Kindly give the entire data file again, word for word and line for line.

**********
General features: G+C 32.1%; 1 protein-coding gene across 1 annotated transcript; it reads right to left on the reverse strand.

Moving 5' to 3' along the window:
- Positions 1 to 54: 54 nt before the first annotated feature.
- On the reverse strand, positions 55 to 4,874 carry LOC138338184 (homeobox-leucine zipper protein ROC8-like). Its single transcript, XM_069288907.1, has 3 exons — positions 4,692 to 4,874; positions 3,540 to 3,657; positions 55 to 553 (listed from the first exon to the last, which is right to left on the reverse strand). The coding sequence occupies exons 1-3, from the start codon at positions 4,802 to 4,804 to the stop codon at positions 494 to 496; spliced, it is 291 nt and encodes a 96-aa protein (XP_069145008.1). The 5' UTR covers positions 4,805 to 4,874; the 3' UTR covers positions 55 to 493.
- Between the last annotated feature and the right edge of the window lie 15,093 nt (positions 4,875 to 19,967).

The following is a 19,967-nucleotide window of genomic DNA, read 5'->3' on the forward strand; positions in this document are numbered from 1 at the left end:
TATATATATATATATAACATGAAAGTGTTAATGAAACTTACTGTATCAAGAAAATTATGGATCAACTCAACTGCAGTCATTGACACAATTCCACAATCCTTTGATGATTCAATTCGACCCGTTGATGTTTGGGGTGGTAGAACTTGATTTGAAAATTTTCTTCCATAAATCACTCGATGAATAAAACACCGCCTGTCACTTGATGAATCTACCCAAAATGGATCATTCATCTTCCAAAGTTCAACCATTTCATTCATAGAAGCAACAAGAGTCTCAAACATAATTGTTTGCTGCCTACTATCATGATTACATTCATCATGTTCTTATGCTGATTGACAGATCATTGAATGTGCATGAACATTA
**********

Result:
General features: G+C 32.1%; 1 protein-coding gene across 1 annotated transcript; it reads right to left on the reverse strand.

Moving 5' to 3' along the window:
- Positions 1 to 54: 54 nt before the first annotated feature.
- On the reverse strand, positions 55 to 4,874 carry LOC138338184 (homeobox-leucine zipper protein ROC8-like). Its single transcript, XM_069288907.1, has 3 exons — positions 4,692 to 4,874; positions 3,540 to 3,657; positions 55 to 553 (listed from the first exon to the last, which is right to left on the reverse strand). The coding sequence occupies exons 1-3, from the start codon at positions 4,802 to 4,804 to the stop codon at positions 494 to 496; spliced, it is 291 nt and encodes a 96-aa protein (XP_069145008.1). The 5' UTR covers positions 4,805 to 4,874; the 3' UTR covers positions 55 to 493.
- Between the last annotated feature and the right edge of the window lie 15,093 nt (positions 4,875 to 19,967).

The following is a 19,967-nucleotide window of genomic DNA, read 5'->3' on the forward strand; positions in this document are numbered from 1 at the left end:
TATATATATATATATAACATGAAAGTGTTAATGAAACTTACTGTATCAAGAAAATTATGGATCAACTCAACTGCAGTCATTGACACAATTCCACAATCCTTTGATGATTCAATTCGACCCGTTGATGTTTGGGGTGGTAGAACTTGATTTGAAAATTTTCTTCCATAAATCACTCGATGAATAAAACACCGCCTGTCACTTGATGAATCTACCCAAAATGGATCATTCATCTTCCAAAGTTCAACCATTTCATTCATAGAAGCAACAAGAGTCTCAAACATAATTGTTTGCTGCCTACTATCATGATTACATTCATCATGTTCTTATGCTGATTGACAGATCATTGAATGTGCATGAACATTA